Nov. 29, 2019Print | PDF
Software in Wilfrid Laurier University’s Department of Geography and Environmental Studies is helping students to define and design effective maps for the digital world.
With access to ArcGIS Story Maps by Esri, a leader in geographic information system (GIS) software, students in the department’s introductory cartography course, GESC 251, are learning to create engaging interactive maps that communicate complex information in ways that everyday viewers can understand.
The software enables users to bring geospatial data from open source websites and other resources to life by incorporating narrative text, images and multimedia content.
Trina King, Laurier’s cartographer and geospatial specialist and contract teaching faculty in the Department of Geography and Environmental Studies (GES), says teaching students how to communicate data in engaging ways is an important skill to have in a highly visual world.
“There is an art to producing a map that leaves an impact on people,” says King. “A good map conveys the data in a way that leaves people saying, ‘Wow, I understand that!’ because of its aesthetic appeal.”
King has worked in the GIS field for over 20 years and has experienced how technology has advanced the industry’s tools. She assists Laurier faculty, teaching staff and students through her access to unique data resources, helps them create custom two- and three-dimensional maps, and can gather aerial footage as a certified operator of the department’s fleet of drones.
King is teaching GESC251 for the first time this fall. Her students’ story maps are in progress and will be completed by the end of the term, but previous GESC251 students have created maps using Story Maps’ intuitive story-telling functionality.
Laurier student Angela Bannister used the software to map one week of her summer work experience as a biological monitoring assistant at the St. Clair Conservation Authority (SCCA) in Strathroy, Ont.
Using the software’s multi-map template, Bannister’s story map takes viewers on an in-depth journey through her workweek. Set within an online map of Lambton County, each day moves viewers to different conservation areas and waterways that the SCCA monitors. Throughout the story map, Bannister includes short-but-informative copy written in first-person about site-specific work and the species at risk.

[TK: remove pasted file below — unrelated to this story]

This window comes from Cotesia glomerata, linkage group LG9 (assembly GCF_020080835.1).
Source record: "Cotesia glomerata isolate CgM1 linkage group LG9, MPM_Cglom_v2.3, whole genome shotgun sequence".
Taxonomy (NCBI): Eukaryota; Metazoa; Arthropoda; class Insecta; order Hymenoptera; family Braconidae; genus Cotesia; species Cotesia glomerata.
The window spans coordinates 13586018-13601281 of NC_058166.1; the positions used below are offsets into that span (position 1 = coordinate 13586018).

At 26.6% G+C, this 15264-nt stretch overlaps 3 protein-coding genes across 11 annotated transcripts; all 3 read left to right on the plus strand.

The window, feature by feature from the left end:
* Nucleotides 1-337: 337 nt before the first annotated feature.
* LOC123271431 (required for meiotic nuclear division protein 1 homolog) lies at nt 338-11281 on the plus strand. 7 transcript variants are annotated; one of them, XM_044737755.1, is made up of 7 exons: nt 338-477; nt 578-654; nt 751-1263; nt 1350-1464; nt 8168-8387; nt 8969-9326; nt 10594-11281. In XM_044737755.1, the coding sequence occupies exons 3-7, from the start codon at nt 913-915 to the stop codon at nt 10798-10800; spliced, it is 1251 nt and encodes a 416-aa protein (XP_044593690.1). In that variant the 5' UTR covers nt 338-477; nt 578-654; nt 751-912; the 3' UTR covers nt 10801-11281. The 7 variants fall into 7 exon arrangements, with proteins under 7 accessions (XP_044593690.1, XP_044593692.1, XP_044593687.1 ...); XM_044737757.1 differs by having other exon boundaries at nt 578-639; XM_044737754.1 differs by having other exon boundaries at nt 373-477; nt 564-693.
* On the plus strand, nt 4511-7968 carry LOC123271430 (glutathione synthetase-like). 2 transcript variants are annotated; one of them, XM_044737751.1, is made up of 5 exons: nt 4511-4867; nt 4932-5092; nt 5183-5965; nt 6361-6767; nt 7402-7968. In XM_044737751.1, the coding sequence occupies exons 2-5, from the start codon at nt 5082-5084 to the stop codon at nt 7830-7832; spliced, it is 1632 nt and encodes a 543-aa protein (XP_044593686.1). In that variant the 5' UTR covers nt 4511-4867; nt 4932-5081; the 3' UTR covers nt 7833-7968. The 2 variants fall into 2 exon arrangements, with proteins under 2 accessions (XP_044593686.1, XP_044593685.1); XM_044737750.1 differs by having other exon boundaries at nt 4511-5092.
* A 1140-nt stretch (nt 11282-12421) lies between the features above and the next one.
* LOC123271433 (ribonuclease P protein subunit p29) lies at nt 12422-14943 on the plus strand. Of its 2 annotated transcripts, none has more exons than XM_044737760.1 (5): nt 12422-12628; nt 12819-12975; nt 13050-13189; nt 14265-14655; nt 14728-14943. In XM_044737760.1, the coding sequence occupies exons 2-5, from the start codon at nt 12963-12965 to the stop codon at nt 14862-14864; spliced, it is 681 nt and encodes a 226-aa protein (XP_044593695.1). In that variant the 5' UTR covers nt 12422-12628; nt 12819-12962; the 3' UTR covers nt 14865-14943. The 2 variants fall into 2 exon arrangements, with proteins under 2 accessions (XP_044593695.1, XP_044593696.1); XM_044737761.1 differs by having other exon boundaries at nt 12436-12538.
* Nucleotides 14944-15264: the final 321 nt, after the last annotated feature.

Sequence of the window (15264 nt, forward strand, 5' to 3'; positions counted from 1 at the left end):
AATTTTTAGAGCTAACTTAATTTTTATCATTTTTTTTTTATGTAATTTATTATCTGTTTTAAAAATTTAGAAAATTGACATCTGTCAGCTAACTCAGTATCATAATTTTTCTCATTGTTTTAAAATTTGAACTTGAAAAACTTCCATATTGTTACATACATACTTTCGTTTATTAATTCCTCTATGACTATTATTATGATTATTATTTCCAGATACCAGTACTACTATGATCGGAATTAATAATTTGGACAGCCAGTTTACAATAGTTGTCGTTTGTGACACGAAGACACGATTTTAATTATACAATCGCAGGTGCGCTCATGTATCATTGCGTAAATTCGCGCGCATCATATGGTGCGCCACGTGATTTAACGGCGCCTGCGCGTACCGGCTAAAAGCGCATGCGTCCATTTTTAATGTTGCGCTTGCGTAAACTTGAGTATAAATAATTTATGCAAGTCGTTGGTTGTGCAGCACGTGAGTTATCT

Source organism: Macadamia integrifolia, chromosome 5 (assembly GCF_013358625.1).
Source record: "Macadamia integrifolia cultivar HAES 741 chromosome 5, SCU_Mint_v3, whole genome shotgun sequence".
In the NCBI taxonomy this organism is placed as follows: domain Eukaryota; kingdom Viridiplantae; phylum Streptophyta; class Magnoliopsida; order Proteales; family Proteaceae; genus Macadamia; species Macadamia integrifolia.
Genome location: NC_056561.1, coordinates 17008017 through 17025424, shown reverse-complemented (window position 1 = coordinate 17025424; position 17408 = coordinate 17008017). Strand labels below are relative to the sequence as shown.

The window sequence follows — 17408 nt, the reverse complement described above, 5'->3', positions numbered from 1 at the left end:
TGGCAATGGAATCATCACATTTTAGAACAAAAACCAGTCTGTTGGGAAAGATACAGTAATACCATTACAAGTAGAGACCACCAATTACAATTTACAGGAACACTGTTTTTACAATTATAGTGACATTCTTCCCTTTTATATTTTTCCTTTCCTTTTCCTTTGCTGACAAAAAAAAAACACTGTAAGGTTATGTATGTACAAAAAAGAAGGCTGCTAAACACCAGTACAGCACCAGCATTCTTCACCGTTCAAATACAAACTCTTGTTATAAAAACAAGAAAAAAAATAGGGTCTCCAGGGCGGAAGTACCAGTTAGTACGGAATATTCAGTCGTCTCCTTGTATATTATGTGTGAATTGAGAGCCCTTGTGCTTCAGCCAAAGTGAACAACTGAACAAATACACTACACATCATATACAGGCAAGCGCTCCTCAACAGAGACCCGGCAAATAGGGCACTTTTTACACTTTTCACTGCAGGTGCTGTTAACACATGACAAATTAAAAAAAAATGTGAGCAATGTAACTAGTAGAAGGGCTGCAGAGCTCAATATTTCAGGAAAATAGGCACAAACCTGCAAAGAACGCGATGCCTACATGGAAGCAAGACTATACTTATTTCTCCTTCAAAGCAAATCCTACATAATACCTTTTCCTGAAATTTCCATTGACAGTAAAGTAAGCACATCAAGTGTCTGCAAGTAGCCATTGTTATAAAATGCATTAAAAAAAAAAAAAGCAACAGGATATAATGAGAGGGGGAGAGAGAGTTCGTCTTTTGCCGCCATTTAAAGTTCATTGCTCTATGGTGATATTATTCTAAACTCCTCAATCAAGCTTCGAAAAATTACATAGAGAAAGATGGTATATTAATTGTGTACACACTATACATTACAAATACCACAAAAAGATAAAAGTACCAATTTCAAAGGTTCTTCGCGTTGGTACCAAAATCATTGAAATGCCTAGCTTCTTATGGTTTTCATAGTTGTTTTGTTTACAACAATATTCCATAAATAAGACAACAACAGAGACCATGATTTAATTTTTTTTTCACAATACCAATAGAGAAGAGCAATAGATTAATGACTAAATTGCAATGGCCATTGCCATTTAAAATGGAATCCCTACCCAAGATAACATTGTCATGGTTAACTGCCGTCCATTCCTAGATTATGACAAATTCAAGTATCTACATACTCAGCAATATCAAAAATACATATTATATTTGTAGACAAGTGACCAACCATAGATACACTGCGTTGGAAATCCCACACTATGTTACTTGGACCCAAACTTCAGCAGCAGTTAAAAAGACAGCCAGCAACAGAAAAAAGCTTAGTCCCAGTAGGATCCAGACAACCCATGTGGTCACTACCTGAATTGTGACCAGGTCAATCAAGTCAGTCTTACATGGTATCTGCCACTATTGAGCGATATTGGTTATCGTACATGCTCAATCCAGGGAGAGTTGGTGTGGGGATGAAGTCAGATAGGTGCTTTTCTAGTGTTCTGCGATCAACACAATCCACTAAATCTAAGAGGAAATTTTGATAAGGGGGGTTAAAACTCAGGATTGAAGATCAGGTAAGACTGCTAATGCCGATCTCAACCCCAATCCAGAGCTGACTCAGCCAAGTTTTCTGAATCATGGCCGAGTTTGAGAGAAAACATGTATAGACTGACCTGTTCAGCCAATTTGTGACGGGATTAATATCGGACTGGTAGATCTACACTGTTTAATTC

She also includes several images of at-risk plant and animal species, including a selfie with an endangered Butler’s garter snake.
“Angela’s story map does a great job of bringing together a number of tools available in the software,” says King. “Not only does her map showcase the technology well, but she makes the subject matter interesting for the audience.”
Other Laurier students have used the software to create attractive and informative maps about family ancestry, backpacking across Australia and the student experience at Laurier’s Waterloo campus.
Although Story Maps software contributes to the look and feel of a story map, the content and the narrative approach come from the students themselves. In GESC251, students learn about the principles of cartographic design, thematic map types and online mapping.
"While the software looks easy to use, it is really quite methodical. Students need to understand the fundamentals of cartography despite the field’s technology-driven direction,” says King.
With programs that combine hands-on opportunities with industry-level tools and strong curricula, Laurier’s geography and environmental studies students are well positioned for success after graduation.
Many alumni are working in careers related to their studies, such as environmental consulting, geospatial analysis, software development and drone operations. Others have pursued graduate studies and research opportunities with Laurier faculty.
“Our students are leaving our department with a solid skillset for the future and a good understanding of what their next steps will require of them,” says King.
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